Germany’s chief financial officer faces a €12 billion shortfall in its 2024 budget

(Bloomberg) — Germany’s finance minister Christian Lindner faces a €12 billion ($12.7 billion) shortfall in his budget for next year, raising the prospect of a battle within the tripartite government coalition over the allocation of funds gets bigger.

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Lindner, who heads the business-friendly Free Democrats and portrays himself as the custodian of stable finances, pushed for a constitutional cap on net borrowing to be reinstated from this year, and has limited leeway again in 2024.

Under the “debt brake” mechanism, which was suspended for three years due to the coronavirus pandemic and energy crisis, the federal government will be allowed to borrow a net $15 billion next year, according to Treasury Department documents obtained by Bloomberg and People. familiar with budget planning.

Lindner plans to use up all that leeway, but then he would still be $12 billion short, the people said, asking not to be named because the funding plans are not public. It also means he will not be able to meet demands for extra money totaling €70 billion from cabinet colleagues, including Defense Secretary Boris Pistorius.

Pistorius, a member of Chancellor Olaf Scholz’s Social Democrats, has asked for an additional €10 billion to help Germany’s renewed push to modernize its armed forces.

A spokeswoman for the finance ministry in Berlin declined to comment.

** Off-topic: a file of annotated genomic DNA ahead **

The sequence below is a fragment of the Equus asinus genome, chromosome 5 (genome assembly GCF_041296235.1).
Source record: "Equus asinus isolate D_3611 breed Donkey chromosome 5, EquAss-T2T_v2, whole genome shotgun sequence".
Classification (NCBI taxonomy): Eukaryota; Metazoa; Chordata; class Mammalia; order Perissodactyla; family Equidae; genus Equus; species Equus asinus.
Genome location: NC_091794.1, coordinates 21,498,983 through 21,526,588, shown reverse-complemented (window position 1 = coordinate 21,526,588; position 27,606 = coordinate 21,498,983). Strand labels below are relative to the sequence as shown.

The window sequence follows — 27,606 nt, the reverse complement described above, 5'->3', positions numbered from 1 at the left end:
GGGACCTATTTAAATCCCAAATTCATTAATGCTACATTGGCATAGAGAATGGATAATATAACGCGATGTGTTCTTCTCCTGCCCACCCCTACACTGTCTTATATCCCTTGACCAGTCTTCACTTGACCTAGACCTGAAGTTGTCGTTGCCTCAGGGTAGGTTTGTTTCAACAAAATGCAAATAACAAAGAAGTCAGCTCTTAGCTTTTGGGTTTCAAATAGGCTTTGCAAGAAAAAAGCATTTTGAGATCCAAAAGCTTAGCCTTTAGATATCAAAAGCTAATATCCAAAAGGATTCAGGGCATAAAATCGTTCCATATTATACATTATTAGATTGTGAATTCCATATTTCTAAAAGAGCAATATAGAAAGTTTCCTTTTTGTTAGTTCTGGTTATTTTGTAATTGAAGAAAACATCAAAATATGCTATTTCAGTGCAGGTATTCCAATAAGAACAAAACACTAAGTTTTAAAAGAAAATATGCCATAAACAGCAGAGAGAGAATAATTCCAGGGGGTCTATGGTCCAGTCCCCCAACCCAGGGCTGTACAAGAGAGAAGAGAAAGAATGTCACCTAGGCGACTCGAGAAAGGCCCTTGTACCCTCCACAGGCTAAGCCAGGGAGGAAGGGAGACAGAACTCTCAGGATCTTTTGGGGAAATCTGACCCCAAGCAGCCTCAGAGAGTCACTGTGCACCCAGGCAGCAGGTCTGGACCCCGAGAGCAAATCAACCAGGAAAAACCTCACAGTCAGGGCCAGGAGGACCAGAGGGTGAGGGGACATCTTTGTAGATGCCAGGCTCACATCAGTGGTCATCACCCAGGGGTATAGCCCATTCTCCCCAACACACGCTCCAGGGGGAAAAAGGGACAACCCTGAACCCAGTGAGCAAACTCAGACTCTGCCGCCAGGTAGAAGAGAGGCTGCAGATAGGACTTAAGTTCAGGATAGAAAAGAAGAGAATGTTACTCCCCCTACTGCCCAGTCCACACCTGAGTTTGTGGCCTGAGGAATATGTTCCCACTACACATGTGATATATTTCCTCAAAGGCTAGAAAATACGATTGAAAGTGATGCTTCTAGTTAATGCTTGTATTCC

Lindner is trying to push Germany back to a policy of balanced budgets and away from the heavy spending and borrowing unleashed to offset the impact of the pandemic and energy crisis on Europe’s largest economy.

At the same time, Scholz’s government has created off-budget funds totaling €300 billion to help businesses and households hit by high energy prices and fund an effort to reverse decades of underfunding in the armed forces.

The move has been criticized by opposition lawmakers, who accuse the ruling coalition of accounting gimmicks that mock the debt brake and fiscal irresponsibility that will burden future generations.

According to Treasury Department documents, Germany’s structural deficit will rise to 4.5% of gross domestic product next year, well above the European Union’s limit of 3% under the bloc’s Stability and Growth Pact. The debt ratio is expected to rise to 70%, which is still relatively low compared to the German Group of Seven partners.

Lindner’s room for maneuver will be further limited next year by the increase in interest payments on Germany’s existing debt, which has increased tenfold over the past two years to €40 billion. He may get some respite if the federal government brings in more than expected tax revenue.

The preliminary draft budget for 2024 will be signed in cabinet on March 15, with updated tax estimates in May. The final draft, including a financing plan through 2027, will be sent to parliament in June, triggering months of negotiations in committee before being approved at the end of the year.

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